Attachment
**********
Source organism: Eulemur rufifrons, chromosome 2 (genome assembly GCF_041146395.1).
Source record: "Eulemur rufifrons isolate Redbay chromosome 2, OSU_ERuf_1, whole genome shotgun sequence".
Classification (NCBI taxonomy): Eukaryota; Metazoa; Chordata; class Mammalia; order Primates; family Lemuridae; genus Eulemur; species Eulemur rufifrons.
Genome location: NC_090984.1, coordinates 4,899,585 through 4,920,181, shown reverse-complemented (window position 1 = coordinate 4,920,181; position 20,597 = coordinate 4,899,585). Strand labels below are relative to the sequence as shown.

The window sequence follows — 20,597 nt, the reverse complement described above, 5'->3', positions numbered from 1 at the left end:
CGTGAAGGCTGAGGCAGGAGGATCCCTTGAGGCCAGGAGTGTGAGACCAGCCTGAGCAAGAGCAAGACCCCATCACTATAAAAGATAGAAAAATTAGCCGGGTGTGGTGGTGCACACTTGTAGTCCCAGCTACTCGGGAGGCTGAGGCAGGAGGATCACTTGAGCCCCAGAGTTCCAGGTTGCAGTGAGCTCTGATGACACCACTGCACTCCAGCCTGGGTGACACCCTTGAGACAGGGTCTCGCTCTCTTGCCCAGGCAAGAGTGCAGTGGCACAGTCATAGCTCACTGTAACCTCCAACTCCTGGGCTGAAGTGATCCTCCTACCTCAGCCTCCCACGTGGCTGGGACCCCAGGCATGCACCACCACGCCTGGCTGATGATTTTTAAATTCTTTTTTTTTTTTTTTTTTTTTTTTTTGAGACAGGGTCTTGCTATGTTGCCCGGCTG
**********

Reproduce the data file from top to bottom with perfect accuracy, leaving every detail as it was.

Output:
Source organism: Eulemur rufifrons, chromosome 2 (genome assembly GCF_041146395.1).
Source record: "Eulemur rufifrons isolate Redbay chromosome 2, OSU_ERuf_1, whole genome shotgun sequence".
Classification (NCBI taxonomy): Eukaryota; Metazoa; Chordata; class Mammalia; order Primates; family Lemuridae; genus Eulemur; species Eulemur rufifrons.
Genome location: NC_090984.1, coordinates 4,899,585 through 4,920,181, shown reverse-complemented (window position 1 = coordinate 4,920,181; position 20,597 = coordinate 4,899,585). Strand labels below are relative to the sequence as shown.

The window sequence follows — 20,597 nt, the reverse complement described above, 5'->3', positions numbered from 1 at the left end:
CGTGAAGGCTGAGGCAGGAGGATCCCTTGAGGCCAGGAGTGTGAGACCAGCCTGAGCAAGAGCAAGACCCCATCACTATAAAAGATAGAAAAATTAGCCGGGTGTGGTGGTGCACACTTGTAGTCCCAGCTACTCGGGAGGCTGAGGCAGGAGGATCACTTGAGCCCCAGAGTTCCAGGTTGCAGTGAGCTCTGATGACACCACTGCACTCCAGCCTGGGTGACACCCTTGAGACAGGGTCTCGCTCTCTTGCCCAGGCAAGAGTGCAGTGGCACAGTCATAGCTCACTGTAACCTCCAACTCCTGGGCTGAAGTGATCCTCCTACCTCAGCCTCCCACGTGGCTGGGACCCCAGGCATGCACCACCACGCCTGGCTGATGATTTTTAAATTCTTTTTTTTTTTTTTTTTTTTTTTTTTGAGACAGGGTCTTGCTATGTTGCCCGGCTG